A lawyer is asked to come to the police station to clear up a few loose ends in his witness report of a foul murder. This will only take ten minutes, they say, but it turns out to be one ... See full summary »
A cab driver finds himself the hostage of an engaging contract killer as he makes his rounds from hit to hit during one night in Los Angeles. He must find a way to save both himself and one last victim.
Martine offers Terry a lead on a foolproof bank hit on London's Baker Street. She targets a roomful of safe deposit boxes worth millions in cash and jewelry. But Terry and his crew don't realize the boxes also contain a treasure trove of dirty secrets - secrets that will thrust them into a deadly web of corruption and illicit scandal.
Stephen Campbell Moore
A lawyer is asked to come to the police station to clear up a few loose ends in his witness report of a foul murder. This will only take ten minutes, they say, but it turns out to be one loose end after another, and the ten minutes he is away from his speech become longer and longer... Written by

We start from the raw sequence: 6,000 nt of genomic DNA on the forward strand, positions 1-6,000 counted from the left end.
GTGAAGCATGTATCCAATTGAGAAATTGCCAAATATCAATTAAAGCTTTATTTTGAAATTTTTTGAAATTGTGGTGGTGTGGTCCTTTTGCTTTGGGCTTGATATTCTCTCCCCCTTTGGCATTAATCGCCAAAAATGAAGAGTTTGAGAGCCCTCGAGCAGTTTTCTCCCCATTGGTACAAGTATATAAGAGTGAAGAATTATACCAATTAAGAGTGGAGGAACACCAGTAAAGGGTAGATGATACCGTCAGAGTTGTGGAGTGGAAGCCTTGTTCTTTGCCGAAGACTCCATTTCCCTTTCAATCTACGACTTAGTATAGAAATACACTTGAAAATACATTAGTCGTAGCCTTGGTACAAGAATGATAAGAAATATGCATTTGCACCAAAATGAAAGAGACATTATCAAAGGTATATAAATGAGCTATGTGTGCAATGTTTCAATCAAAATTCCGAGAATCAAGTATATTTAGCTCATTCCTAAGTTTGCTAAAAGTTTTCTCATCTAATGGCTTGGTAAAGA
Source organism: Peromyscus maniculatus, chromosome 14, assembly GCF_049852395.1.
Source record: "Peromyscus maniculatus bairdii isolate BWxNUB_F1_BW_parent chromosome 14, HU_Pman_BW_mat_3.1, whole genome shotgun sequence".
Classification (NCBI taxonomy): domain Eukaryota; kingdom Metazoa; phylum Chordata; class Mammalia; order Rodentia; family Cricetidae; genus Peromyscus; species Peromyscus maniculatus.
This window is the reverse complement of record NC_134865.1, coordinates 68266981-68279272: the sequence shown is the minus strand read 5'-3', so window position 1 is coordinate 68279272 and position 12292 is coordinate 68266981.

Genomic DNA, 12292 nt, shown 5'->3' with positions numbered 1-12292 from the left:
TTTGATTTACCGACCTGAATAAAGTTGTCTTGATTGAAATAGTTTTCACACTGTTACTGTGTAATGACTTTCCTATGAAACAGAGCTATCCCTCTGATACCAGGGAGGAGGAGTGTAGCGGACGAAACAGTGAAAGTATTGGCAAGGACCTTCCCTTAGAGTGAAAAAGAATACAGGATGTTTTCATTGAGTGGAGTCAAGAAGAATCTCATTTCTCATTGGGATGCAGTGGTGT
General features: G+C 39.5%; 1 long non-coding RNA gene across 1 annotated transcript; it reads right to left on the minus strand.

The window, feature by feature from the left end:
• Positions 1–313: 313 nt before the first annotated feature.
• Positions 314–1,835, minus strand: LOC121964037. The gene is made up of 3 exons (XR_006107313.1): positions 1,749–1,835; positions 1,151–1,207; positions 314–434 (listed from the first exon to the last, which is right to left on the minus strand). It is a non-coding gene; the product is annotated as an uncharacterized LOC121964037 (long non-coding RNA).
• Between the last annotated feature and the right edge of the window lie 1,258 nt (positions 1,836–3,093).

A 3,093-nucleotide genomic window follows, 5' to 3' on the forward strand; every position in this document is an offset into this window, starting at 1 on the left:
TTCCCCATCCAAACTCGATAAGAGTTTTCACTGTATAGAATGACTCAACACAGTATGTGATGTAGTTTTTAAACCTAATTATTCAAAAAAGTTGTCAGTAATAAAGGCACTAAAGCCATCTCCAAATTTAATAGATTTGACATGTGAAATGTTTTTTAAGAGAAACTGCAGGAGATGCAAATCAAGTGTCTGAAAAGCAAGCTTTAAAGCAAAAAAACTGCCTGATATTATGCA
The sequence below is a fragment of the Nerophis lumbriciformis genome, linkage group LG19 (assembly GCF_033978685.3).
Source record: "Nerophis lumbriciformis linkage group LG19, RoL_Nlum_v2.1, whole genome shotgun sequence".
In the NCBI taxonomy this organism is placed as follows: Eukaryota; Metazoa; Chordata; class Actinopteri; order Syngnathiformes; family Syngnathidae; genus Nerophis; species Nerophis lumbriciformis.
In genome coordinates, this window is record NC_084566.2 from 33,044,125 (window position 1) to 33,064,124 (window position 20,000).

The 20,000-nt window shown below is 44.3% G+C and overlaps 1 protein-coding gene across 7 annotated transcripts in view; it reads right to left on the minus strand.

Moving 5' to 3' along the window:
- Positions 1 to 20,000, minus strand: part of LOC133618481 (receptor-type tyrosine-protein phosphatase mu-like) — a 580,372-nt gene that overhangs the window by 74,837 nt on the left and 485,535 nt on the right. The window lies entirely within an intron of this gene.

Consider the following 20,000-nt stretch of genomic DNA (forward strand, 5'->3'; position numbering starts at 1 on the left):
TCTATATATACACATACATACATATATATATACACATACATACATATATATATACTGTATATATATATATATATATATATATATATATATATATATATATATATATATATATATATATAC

Maarten Hofman <firstname.lastname@example.org>
Compelling thriller stumbles before the finish line.
A film with Gene Hackman and Morgan Freeman in the two main roles is a dream come true for anyone who loves the art of acting, and their performances here (especially Hackman's, who after all does have the more showy part) are stunning. Stephen Hopkins' direction is hip, inventive and unstagy (though it must be said that his "a person can physically visit someone else's flashbacks" trick had already been done three years earlier, in "The Ugly"), the dialogue is sharp, and the story is compelling. So what's wrong with this picture? You guessed it...the ending! Simply put, the ending is baffling and unbelievable, no matter how you try to "explain" it. This film closely resembles the 1994 French thriller "A Pure Formality", and the irony is that, although that was a much worse film overall, it had a genuine surprise at the end, while "Under Suspicion" has the kind of "surprise" that makes the whole film come off as one big red herring. (**1/2)
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